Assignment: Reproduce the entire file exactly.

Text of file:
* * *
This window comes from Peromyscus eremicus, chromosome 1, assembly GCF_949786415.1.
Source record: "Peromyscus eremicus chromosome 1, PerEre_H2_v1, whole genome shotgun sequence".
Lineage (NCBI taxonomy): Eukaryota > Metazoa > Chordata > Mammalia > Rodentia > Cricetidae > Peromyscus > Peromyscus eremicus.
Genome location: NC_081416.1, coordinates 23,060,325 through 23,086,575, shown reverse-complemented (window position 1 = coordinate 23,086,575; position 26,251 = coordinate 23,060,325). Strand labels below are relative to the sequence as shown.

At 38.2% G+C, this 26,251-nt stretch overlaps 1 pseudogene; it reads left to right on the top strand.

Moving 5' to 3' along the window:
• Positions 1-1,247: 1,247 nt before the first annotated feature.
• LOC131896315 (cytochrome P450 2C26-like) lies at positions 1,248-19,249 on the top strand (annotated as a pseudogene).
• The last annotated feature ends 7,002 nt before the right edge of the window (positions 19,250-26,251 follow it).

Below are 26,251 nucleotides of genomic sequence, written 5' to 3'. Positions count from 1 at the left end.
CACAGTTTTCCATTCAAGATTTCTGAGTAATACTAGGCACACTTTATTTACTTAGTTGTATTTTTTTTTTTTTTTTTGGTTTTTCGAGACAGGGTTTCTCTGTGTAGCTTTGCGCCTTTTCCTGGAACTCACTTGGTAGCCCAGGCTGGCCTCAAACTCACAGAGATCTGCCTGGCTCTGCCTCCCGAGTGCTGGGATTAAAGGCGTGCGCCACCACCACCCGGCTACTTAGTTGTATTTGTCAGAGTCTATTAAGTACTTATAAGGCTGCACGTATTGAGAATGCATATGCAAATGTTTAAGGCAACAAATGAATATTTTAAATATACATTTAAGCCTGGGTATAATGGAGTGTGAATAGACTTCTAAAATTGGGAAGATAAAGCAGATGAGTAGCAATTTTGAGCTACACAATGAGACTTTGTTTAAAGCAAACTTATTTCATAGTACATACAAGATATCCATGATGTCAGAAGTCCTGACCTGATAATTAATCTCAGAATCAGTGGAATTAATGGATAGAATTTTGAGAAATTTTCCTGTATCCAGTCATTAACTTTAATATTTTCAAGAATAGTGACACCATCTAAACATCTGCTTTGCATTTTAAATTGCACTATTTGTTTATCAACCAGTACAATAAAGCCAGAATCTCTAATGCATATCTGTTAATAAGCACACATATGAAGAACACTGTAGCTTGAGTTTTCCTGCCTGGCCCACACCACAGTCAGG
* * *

This window comes from Peromyscus eremicus, chromosome 1, assembly GCF_949786415.1.
Source record: "Peromyscus eremicus chromosome 1, PerEre_H2_v1, whole genome shotgun sequence".
Lineage (NCBI taxonomy): Eukaryota > Metazoa > Chordata > Mammalia > Rodentia > Cricetidae > Peromyscus > Peromyscus eremicus.
Genome location: NC_081416.1, coordinates 23,060,325 through 23,086,575, shown reverse-complemented (window position 1 = coordinate 23,086,575; position 26,251 = coordinate 23,060,325). Strand labels below are relative to the sequence as shown.

At 38.2% G+C, this 26,251-nt stretch overlaps 1 pseudogene; it reads left to right on the top strand.

Moving 5' to 3' along the window:
• Positions 1-1,247: 1,247 nt before the first annotated feature.
• LOC131896315 (cytochrome P450 2C26-like) lies at positions 1,248-19,249 on the top strand (annotated as a pseudogene).
• The last annotated feature ends 7,002 nt before the right edge of the window (positions 19,250-26,251 follow it).

Below are 26,251 nucleotides of genomic sequence, written 5' to 3'. Positions count from 1 at the left end.
CACAGTTTTCCATTCAAGATTTCTGAGTAATACTAGGCACACTTTATTTACTTAGTTGTATTTTTTTTTTTTTTTTTGGTTTTTCGAGACAGGGTTTCTCTGTGTAGCTTTGCGCCTTTTCCTGGAACTCACTTGGTAGCCCAGGCTGGCCTCAAACTCACAGAGATCTGCCTGGCTCTGCCTCCCGAGTGCTGGGATTAAAGGCGTGCGCCACCACCACCCGGCTACTTAGTTGTATTTGTCAGAGTCTATTAAGTACTTATAAGGCTGCACGTATTGAGAATGCATATGCAAATGTTTAAGGCAACAAATGAATATTTTAAATATACATTTAAGCCTGGGTATAATGGAGTGTGAATAGACTTCTAAAATTGGGAAGATAAAGCAGATGAGTAGCAATTTTGAGCTACACAATGAGACTTTGTTTAAAGCAAACTTATTTCATAGTACATACAAGATATCCATGATGTCAGAAGTCCTGACCTGATAATTAATCTCAGAATCAGTGGAATTAATGGATAGAATTTTGAGAAATTTTCCTGTATCCAGTCATTAACTTTAATATTTTCAAGAATAGTGACACCATCTAAACATCTGCTTTGCATTTTAAATTGCACTATTTGTTTATCAACCAGTACAATAAAGCCAGAATCTCTAATGCATATCTGTTAATAAGCACACATATGAAGAACACTGTAGCTTGAGTTTTCCTGCCTGGCCCACACCACAGTCAGG